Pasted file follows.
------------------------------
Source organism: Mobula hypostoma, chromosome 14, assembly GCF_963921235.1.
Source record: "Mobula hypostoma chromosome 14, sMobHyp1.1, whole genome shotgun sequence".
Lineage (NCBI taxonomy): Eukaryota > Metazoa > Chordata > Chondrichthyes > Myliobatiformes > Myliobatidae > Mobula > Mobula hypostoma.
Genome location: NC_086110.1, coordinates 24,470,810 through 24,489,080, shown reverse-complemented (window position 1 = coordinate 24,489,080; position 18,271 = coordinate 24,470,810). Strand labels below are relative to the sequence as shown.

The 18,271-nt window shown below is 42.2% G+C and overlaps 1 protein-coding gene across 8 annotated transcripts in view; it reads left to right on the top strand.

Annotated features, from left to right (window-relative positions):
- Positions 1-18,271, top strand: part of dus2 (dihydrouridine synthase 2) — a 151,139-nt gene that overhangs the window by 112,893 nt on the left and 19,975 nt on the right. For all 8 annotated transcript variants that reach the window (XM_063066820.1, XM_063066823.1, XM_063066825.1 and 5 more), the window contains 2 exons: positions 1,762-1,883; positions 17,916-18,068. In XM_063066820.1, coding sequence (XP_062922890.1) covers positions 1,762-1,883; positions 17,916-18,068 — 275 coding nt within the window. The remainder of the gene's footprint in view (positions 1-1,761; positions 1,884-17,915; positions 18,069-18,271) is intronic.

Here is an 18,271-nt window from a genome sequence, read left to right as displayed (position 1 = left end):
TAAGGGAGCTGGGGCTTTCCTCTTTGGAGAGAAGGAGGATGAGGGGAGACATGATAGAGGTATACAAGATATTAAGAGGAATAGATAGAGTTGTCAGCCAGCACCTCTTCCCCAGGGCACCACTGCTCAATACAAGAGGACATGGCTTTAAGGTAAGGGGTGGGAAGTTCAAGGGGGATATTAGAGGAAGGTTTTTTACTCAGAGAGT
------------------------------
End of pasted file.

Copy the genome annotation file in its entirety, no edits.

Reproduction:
Source organism: Mobula hypostoma, chromosome 14, assembly GCF_963921235.1.
Source record: "Mobula hypostoma chromosome 14, sMobHyp1.1, whole genome shotgun sequence".
Lineage (NCBI taxonomy): Eukaryota > Metazoa > Chordata > Chondrichthyes > Myliobatiformes > Myliobatidae > Mobula > Mobula hypostoma.
Genome location: NC_086110.1, coordinates 24,470,810 through 24,489,080, shown reverse-complemented (window position 1 = coordinate 24,489,080; position 18,271 = coordinate 24,470,810). Strand labels below are relative to the sequence as shown.

The 18,271-nt window shown below is 42.2% G+C and overlaps 1 protein-coding gene across 8 annotated transcripts in view; it reads left to right on the top strand.

Annotated features, from left to right (window-relative positions):
- Positions 1-18,271, top strand: part of dus2 (dihydrouridine synthase 2) — a 151,139-nt gene that overhangs the window by 112,893 nt on the left and 19,975 nt on the right. For all 8 annotated transcript variants that reach the window (XM_063066820.1, XM_063066823.1, XM_063066825.1 and 5 more), the window contains 2 exons: positions 1,762-1,883; positions 17,916-18,068. In XM_063066820.1, coding sequence (XP_062922890.1) covers positions 1,762-1,883; positions 17,916-18,068 — 275 coding nt within the window. The remainder of the gene's footprint in view (positions 1-1,761; positions 1,884-17,915; positions 18,069-18,271) is intronic.

Here is an 18,271-nt window from a genome sequence, read left to right as displayed (position 1 = left end):
TAAGGGAGCTGGGGCTTTCCTCTTTGGAGAGAAGGAGGATGAGGGGAGACATGATAGAGGTATACAAGATATTAAGAGGAATAGATAGAGTTGTCAGCCAGCACCTCTTCCCCAGGGCACCACTGCTCAATACAAGAGGACATGGCTTTAAGGTAAGGGGTGGGAAGTTCAAGGGGGATATTAGAGGAAGGTTTTTTACTCAGAGAGT